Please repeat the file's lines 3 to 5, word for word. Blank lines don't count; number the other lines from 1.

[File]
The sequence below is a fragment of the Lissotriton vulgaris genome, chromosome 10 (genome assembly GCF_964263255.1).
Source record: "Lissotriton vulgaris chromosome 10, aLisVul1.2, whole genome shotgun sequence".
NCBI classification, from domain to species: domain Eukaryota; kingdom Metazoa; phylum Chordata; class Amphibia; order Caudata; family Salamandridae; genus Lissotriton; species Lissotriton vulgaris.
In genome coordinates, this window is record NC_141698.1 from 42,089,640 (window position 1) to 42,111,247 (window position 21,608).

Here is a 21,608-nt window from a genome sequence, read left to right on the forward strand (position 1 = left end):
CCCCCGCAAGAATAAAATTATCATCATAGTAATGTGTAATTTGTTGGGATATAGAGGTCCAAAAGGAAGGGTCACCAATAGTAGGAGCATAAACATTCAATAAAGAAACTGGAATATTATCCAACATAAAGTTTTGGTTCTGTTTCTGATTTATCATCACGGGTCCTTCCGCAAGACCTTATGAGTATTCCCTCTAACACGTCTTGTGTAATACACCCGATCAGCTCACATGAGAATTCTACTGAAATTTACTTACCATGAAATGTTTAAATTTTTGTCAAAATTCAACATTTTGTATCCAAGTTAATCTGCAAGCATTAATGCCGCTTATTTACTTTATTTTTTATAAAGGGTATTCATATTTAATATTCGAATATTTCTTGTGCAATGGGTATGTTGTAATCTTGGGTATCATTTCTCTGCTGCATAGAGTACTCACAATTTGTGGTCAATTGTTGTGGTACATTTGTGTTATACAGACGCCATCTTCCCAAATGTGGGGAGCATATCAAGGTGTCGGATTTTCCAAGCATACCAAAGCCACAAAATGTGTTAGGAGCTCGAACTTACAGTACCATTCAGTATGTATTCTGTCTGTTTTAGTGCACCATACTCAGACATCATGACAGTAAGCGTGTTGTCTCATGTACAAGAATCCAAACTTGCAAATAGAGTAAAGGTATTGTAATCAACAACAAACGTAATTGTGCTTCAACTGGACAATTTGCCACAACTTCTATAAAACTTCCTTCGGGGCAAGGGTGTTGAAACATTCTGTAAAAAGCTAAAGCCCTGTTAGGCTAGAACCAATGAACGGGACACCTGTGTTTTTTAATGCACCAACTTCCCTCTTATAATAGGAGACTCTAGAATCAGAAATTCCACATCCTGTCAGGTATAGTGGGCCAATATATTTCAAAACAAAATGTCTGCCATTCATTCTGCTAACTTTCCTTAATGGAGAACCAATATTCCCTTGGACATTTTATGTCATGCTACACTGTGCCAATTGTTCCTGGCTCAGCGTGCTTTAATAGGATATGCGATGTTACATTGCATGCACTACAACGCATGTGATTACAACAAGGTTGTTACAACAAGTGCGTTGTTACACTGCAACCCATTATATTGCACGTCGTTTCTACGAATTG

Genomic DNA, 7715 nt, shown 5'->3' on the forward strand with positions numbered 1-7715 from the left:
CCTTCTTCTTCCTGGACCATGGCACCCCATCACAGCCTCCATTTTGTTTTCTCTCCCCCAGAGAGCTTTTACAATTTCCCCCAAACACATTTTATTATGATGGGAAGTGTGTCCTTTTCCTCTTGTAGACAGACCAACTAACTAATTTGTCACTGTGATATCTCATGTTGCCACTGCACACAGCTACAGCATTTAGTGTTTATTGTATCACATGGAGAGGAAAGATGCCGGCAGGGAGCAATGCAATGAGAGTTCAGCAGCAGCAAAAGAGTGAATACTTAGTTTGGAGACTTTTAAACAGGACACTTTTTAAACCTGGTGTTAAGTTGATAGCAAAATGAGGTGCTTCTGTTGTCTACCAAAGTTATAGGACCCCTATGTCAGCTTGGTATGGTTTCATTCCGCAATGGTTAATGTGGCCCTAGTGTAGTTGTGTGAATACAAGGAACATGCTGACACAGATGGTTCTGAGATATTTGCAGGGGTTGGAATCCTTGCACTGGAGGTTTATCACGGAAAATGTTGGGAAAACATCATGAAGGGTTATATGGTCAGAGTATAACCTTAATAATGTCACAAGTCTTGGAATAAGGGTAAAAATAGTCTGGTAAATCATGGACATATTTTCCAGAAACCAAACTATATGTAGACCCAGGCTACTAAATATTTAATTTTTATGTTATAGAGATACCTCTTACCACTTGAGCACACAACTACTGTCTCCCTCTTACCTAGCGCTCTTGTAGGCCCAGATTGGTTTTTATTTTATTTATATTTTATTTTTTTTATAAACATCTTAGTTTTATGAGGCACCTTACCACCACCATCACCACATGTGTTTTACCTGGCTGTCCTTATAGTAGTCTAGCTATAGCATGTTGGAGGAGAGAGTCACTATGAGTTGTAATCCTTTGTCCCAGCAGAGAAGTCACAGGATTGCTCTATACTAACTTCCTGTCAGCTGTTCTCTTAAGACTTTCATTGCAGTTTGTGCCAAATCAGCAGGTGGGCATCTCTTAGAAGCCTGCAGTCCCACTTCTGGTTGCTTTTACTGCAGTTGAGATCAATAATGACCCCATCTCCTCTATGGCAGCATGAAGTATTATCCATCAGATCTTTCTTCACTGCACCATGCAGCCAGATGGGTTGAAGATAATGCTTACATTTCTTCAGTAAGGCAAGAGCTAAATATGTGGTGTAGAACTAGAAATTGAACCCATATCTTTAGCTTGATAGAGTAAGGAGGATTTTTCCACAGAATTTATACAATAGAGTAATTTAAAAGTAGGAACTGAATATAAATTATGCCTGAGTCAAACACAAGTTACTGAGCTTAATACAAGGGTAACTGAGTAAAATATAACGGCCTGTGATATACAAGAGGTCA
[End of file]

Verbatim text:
NCBI classification, from domain to species: domain Eukaryota; kingdom Metazoa; phylum Chordata; class Amphibia; order Caudata; family Salamandridae; genus Lissotriton; species Lissotriton vulgaris.
In genome coordinates, this window is record NC_141698.1 from 42,089,640 (window position 1) to 42,111,247 (window position 21,608).

Here is a 21,608-nt window from a genome sequence, read left to right on the forward strand (position 1 = left end):